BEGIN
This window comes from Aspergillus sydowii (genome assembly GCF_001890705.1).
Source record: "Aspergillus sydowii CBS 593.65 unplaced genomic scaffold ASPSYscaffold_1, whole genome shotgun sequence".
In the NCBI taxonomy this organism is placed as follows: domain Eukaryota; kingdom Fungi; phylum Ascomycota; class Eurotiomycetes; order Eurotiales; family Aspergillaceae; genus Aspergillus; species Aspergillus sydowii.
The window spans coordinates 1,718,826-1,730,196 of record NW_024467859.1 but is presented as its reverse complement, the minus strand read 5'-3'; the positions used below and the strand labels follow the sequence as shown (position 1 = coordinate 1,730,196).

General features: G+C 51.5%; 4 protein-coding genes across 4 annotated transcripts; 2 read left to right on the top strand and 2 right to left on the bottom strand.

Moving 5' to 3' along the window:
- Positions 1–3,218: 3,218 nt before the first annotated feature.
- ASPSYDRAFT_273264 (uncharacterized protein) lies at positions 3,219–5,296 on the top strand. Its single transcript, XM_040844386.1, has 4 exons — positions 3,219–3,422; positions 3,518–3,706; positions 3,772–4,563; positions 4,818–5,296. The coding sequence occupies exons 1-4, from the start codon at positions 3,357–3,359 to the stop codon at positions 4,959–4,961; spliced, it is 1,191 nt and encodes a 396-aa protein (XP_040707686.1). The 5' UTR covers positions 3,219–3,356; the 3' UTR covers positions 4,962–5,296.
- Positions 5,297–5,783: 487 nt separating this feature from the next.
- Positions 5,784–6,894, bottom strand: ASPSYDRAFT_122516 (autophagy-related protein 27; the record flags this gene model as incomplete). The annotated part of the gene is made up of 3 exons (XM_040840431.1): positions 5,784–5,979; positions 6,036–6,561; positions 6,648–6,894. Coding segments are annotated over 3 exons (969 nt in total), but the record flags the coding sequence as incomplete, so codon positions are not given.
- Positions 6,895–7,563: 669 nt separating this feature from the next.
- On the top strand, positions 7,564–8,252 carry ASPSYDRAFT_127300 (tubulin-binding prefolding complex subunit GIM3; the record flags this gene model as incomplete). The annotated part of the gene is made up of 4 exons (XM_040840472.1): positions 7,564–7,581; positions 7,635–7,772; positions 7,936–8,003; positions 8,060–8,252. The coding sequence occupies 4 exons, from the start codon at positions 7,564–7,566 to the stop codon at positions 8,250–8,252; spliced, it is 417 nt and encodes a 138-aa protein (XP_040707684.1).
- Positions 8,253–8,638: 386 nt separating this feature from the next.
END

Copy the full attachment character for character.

This window comes from Aspergillus sydowii (genome assembly GCF_001890705.1).
Source record: "Aspergillus sydowii CBS 593.65 unplaced genomic scaffold ASPSYscaffold_1, whole genome shotgun sequence".
In the NCBI taxonomy this organism is placed as follows: domain Eukaryota; kingdom Fungi; phylum Ascomycota; class Eurotiomycetes; order Eurotiales; family Aspergillaceae; genus Aspergillus; species Aspergillus sydowii.
The window spans coordinates 1,718,826-1,730,196 of record NW_024467859.1 but is presented as its reverse complement, the minus strand read 5'-3'; the positions used below and the strand labels follow the sequence as shown (position 1 = coordinate 1,730,196).

General features: G+C 51.5%; 4 protein-coding genes across 4 annotated transcripts; 2 read left to right on the top strand and 2 right to left on the bottom strand.

Moving 5' to 3' along the window:
- Positions 1–3,218: 3,218 nt before the first annotated feature.
- ASPSYDRAFT_273264 (uncharacterized protein) lies at positions 3,219–5,296 on the top strand. Its single transcript, XM_040844386.1, has 4 exons — positions 3,219–3,422; positions 3,518–3,706; positions 3,772–4,563; positions 4,818–5,296. The coding sequence occupies exons 1-4, from the start codon at positions 3,357–3,359 to the stop codon at positions 4,959–4,961; spliced, it is 1,191 nt and encodes a 396-aa protein (XP_040707686.1). The 5' UTR covers positions 3,219–3,356; the 3' UTR covers positions 4,962–5,296.
- Positions 5,297–5,783: 487 nt separating this feature from the next.
- Positions 5,784–6,894, bottom strand: ASPSYDRAFT_122516 (autophagy-related protein 27; the record flags this gene model as incomplete). The annotated part of the gene is made up of 3 exons (XM_040840431.1): positions 5,784–5,979; positions 6,036–6,561; positions 6,648–6,894. Coding segments are annotated over 3 exons (969 nt in total), but the record flags the coding sequence as incomplete, so codon positions are not given.
- Positions 6,895–7,563: 669 nt separating this feature from the next.
- On the top strand, positions 7,564–8,252 carry ASPSYDRAFT_127300 (tubulin-binding prefolding complex subunit GIM3; the record flags this gene model as incomplete). The annotated part of the gene is made up of 4 exons (XM_040840472.1): positions 7,564–7,581; positions 7,635–7,772; positions 7,936–8,003; positions 8,060–8,252. The coding sequence occupies 4 exons, from the start codon at positions 7,564–7,566 to the stop codon at positions 8,250–8,252; spliced, it is 417 nt and encodes a 138-aa protein (XP_040707684.1).
- Positions 8,253–8,638: 386 nt separating this feature from the next.